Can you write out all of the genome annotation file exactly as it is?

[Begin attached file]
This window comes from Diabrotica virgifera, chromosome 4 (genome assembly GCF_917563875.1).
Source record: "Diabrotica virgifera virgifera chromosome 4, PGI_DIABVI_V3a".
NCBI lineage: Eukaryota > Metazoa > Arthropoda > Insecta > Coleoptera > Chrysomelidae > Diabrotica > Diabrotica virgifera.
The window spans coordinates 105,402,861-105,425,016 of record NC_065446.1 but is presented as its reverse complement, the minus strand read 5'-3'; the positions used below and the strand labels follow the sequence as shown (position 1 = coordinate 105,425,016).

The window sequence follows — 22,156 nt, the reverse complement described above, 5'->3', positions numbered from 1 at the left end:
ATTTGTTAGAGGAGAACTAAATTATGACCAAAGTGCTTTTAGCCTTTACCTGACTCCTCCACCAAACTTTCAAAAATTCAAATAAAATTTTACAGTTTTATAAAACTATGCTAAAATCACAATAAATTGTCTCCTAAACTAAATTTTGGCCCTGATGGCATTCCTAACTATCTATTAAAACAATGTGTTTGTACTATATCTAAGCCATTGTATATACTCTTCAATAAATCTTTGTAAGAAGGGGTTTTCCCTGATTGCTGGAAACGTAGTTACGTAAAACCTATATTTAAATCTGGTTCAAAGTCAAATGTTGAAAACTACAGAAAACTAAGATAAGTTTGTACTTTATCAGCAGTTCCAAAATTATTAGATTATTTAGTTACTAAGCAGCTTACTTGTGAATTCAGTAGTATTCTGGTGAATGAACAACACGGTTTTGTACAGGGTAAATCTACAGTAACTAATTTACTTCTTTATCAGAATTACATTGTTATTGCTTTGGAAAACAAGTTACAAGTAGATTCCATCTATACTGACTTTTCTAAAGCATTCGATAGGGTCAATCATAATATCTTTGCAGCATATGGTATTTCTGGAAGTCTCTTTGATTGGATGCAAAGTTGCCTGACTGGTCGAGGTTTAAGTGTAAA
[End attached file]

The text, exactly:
This window comes from Diabrotica virgifera, chromosome 4 (genome assembly GCF_917563875.1).
Source record: "Diabrotica virgifera virgifera chromosome 4, PGI_DIABVI_V3a".
NCBI lineage: Eukaryota > Metazoa > Arthropoda > Insecta > Coleoptera > Chrysomelidae > Diabrotica > Diabrotica virgifera.
The window spans coordinates 105,402,861-105,425,016 of record NC_065446.1 but is presented as its reverse complement, the minus strand read 5'-3'; the positions used below and the strand labels follow the sequence as shown (position 1 = coordinate 105,425,016).

The window sequence follows — 22,156 nt, the reverse complement described above, 5'->3', positions numbered from 1 at the left end:
ATTTGTTAGAGGAGAACTAAATTATGACCAAAGTGCTTTTAGCCTTTACCTGACTCCTCCACCAAACTTTCAAAAATTCAAATAAAATTTTACAGTTTTATAAAACTATGCTAAAATCACAATAAATTGTCTCCTAAACTAAATTTTGGCCCTGATGGCATTCCTAACTATCTATTAAAACAATGTGTTTGTACTATATCTAAGCCATTGTATATACTCTTCAATAAATCTTTGTAAGAAGGGGTTTTCCCTGATTGCTGGAAACGTAGTTACGTAAAACCTATATTTAAATCTGGTTCAAAGTCAAATGTTGAAAACTACAGAAAACTAAGATAAGTTTGTACTTTATCAGCAGTTCCAAAATTATTAGATTATTTAGTTACTAAGCAGCTTACTTGTGAATTCAGTAGTATTCTGGTGAATGAACAACACGGTTTTGTACAGGGTAAATCTACAGTAACTAATTTACTTCTTTATCAGAATTACATTGTTATTGCTTTGGAAAACAAGTTACAAGTAGATTCCATCTATACTGACTTTTCTAAAGCATTCGATAGGGTCAATCATAATATCTTTGCAGCATATGGTATTTCTGGAAGTCTCTTTGATTGGATGCAAAGTTGCCTGACTGGTCGAGGTTTAAGTGTAAA